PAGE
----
The first settlers brought vines to Brazil in 1535, but the good conditions for growing sugarcane and coffee limited viniculture. The first large vineyards were founded in the province Rio Grand du Sol at the end of the 19th century. The industry had its upswing in the 60's, when labels were introduced and foreign wine-companies invested. The wine experts that were sent here helped wine reach a small but rising importance. Agriculture's concentration still lies in sugarcane, oranges, and coffee.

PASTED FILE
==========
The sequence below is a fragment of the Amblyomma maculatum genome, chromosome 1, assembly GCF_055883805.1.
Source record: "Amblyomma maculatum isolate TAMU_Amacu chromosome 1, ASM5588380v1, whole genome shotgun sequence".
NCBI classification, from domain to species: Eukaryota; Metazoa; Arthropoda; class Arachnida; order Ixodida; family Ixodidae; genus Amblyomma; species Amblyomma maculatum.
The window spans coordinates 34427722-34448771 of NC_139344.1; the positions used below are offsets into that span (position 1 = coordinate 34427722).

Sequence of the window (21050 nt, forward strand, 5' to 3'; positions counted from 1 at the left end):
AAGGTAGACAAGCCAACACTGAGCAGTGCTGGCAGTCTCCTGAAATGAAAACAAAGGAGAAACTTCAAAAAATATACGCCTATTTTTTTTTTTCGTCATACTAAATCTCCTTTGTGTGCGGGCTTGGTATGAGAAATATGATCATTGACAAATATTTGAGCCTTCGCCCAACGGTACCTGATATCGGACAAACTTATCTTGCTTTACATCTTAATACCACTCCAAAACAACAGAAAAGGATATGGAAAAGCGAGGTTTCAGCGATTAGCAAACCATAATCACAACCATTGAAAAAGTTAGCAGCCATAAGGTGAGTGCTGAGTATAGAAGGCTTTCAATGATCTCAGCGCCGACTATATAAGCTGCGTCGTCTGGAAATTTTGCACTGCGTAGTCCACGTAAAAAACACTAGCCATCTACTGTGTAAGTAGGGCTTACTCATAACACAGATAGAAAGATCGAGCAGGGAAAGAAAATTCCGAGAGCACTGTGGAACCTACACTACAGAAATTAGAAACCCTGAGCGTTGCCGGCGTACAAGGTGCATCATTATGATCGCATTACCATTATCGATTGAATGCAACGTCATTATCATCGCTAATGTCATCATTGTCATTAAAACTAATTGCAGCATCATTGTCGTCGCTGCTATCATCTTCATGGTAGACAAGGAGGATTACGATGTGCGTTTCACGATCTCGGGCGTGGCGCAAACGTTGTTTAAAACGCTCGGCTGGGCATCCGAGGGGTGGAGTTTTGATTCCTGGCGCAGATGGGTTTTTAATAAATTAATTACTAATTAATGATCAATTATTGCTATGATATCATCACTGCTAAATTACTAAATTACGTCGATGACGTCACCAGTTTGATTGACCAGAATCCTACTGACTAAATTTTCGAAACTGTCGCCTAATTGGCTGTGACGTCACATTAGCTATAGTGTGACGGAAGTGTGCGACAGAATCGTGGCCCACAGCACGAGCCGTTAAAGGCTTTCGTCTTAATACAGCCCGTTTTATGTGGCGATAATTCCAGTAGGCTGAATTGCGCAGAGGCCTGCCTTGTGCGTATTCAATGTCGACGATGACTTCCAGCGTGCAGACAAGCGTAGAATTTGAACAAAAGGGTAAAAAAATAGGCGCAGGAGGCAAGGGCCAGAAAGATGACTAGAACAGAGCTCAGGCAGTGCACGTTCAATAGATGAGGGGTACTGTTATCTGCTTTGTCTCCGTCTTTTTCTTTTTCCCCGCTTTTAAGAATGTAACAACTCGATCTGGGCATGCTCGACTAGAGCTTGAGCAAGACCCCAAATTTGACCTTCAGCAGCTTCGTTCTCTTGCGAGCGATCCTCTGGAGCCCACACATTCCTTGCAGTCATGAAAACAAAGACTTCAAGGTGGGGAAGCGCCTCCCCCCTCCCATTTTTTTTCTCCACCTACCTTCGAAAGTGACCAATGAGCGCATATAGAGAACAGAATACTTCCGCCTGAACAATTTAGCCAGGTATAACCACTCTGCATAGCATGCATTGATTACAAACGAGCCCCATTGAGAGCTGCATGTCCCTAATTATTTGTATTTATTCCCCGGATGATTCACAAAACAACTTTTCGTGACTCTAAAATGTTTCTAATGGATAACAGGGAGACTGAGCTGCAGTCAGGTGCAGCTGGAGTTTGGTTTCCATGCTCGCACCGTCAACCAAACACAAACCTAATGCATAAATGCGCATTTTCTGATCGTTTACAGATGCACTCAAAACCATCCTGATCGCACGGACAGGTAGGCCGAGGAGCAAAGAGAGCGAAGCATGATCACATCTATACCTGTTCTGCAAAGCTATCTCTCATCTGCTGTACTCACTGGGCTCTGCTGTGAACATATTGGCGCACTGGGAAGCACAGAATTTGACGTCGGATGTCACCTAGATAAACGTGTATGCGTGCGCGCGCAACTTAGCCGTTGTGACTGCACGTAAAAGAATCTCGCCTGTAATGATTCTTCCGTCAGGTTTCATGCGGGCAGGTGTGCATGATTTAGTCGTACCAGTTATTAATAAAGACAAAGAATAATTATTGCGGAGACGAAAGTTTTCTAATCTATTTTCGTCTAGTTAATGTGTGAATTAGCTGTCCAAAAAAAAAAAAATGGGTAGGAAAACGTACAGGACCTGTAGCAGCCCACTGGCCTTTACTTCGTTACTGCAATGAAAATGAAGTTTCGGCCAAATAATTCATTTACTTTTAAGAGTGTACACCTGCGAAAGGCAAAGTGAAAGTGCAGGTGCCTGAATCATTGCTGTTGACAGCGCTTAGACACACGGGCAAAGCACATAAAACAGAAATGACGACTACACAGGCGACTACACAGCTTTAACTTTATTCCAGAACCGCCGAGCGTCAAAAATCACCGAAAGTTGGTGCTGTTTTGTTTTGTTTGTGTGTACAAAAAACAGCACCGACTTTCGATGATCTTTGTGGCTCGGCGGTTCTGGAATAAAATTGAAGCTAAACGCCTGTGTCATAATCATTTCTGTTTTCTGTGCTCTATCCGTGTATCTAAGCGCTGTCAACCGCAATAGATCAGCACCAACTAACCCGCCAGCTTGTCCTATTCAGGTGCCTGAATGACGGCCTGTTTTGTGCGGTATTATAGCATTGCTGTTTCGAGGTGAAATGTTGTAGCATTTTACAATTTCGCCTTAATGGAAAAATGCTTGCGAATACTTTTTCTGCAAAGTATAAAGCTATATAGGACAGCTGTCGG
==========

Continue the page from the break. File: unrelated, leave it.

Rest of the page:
More than half of the country's wine production is in the cooler mountain regions around the cities Garibaldi, Bento Goncalves and Caxias do Sul. The hot climate and acidic soils differentiate Brazil from other countries.
Isabella and Zinfandel, two American vines are very popular here. But also the Italian Moscato, Trebbiano Barbera and Cabernet Franc are cultivated. New vines such as the Italian Riesling, Sémillon, Chardonnay, Cabernet Sauvignon, Merlot and Pinot Noir are being grown as well.